What: Neighbor.ly is the Kickstarter of civic projects. A for-profit startup, they help communities realize big dreams without relying on tax dollars – think community gardens, bike paths, playgrounds, and tennis courts for kids. But this isn’t your average crowdfunding platform. Neighbor.ly is also poised to be the company that links communities with brands and foundations that want to do well by doing good.
Where: Kansas City, Missouri.
Who: We spoke with Jase Wilson, CEO and Founder.
What was the hunch that got you started?
It was the confluence of three things: the meteoric rise of Kickstarter; a talk at MIT that mentioned the UK’s civic crowdfunding platform “Spacehive”; and the fact that every public meeting I’d attended in the last decade, echoed the same sentiment: “we want to do (insert awesome project) but don’t have the money.”
What have you learned, have you pivoted at any point?
We’ve learned that there’s a huge need for *someone* to help connect communities with alternative funding sources, particularly as the established methods are in danger of disappearing and government dollars continue to get cut. We are also getting ready for a big pivot in the summer of 2013. It involves a powerful set of tools that corporations, brands, and foundations can leverage to get more involved in community projects, while meeting their Corporate Social Responsibility targets along the way.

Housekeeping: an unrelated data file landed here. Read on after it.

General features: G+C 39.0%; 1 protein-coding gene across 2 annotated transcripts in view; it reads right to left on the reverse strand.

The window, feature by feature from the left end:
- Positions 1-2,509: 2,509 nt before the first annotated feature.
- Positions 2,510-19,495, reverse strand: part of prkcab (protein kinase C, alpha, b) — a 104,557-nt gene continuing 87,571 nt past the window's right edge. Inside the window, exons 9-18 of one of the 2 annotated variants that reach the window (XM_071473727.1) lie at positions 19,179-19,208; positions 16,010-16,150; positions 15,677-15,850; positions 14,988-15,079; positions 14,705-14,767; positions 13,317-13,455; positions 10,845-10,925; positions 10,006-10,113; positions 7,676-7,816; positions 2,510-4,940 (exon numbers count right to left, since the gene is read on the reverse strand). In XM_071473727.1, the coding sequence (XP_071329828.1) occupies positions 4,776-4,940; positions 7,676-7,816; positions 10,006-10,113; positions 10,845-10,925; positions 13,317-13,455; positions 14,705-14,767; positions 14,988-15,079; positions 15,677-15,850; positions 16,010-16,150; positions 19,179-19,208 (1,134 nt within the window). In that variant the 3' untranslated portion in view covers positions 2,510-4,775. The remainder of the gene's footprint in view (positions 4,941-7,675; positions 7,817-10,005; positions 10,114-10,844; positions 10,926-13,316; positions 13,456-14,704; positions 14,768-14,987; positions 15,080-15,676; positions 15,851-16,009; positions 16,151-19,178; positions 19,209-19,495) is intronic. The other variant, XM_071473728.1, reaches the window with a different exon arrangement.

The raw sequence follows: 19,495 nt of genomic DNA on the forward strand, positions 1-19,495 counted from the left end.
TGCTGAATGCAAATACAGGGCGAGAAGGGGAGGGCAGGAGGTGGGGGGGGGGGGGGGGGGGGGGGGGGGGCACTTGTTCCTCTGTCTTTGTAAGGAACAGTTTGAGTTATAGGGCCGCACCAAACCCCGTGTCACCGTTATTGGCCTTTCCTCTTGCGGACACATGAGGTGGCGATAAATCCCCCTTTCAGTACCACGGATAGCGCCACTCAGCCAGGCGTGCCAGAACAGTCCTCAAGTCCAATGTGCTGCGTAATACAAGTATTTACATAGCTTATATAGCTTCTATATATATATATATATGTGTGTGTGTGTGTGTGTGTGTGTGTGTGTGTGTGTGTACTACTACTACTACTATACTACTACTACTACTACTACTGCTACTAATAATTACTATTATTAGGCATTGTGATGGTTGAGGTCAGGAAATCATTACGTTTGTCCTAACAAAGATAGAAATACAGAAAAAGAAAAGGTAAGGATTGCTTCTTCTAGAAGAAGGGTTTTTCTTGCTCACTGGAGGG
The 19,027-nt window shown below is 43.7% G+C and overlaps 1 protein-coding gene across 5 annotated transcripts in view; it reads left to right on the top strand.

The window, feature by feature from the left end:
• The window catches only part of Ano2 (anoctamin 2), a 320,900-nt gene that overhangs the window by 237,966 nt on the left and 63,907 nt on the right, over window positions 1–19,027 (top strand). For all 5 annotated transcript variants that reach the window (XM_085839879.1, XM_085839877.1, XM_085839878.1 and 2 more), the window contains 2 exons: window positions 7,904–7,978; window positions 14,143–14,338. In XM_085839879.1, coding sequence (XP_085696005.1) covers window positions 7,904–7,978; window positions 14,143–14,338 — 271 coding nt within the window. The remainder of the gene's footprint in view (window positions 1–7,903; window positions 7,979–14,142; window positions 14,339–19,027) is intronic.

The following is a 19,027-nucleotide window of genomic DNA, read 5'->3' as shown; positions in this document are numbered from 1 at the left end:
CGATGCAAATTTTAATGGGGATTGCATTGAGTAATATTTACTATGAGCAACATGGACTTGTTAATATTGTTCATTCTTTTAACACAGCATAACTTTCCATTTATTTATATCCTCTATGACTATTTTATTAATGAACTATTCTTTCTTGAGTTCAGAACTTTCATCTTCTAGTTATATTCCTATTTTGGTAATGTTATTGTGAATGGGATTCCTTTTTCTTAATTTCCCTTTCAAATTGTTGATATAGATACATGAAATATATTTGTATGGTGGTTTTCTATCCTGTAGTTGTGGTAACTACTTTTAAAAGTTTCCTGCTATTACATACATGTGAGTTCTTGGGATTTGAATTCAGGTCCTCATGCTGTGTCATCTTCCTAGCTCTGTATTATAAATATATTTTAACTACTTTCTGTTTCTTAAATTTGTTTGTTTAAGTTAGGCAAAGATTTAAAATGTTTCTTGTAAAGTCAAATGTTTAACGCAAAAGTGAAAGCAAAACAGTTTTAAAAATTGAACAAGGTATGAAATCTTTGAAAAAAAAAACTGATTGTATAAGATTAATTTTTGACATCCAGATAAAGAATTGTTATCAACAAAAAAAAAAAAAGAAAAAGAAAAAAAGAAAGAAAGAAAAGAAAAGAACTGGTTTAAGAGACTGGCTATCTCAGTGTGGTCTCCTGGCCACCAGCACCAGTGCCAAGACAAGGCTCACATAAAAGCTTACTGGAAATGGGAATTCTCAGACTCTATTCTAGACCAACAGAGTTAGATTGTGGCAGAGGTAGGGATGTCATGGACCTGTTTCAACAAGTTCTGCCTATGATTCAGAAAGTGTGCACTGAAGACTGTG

What is your company culture like?
Lean and loose. We’re a weird assortment of planners, programmers, fundraisers and policy wonks. But we’re all civic geeks. We’re motivated by a genuine desire to help communities help themselves. There’s no pretense, no hierarchy. Just some folks wanting to contribute to a common purpose.
What are your plans for monetization?
With our summer pivot, we’re planning on rolling out platform fees, software subscriptions, and consultancy fees – we’re concentrating on building a sustainable for-profit model that is going to have an impact on communities for years to come. We’re also excited that we have been accepted into the Points of Light Civic Incubator program. They are the first national startup accelerator that is devoted entirely to civic ventures and we know that our experience with them will help shape the company in amazing ways.
What might brands learn from your company?
That they’re more than just companies. They are citizens in very real legal and practical ways. When the communities they sell to prosper, so do they. And we can echo what they already know, that people increasingly want to buy from brands that do well by doing good.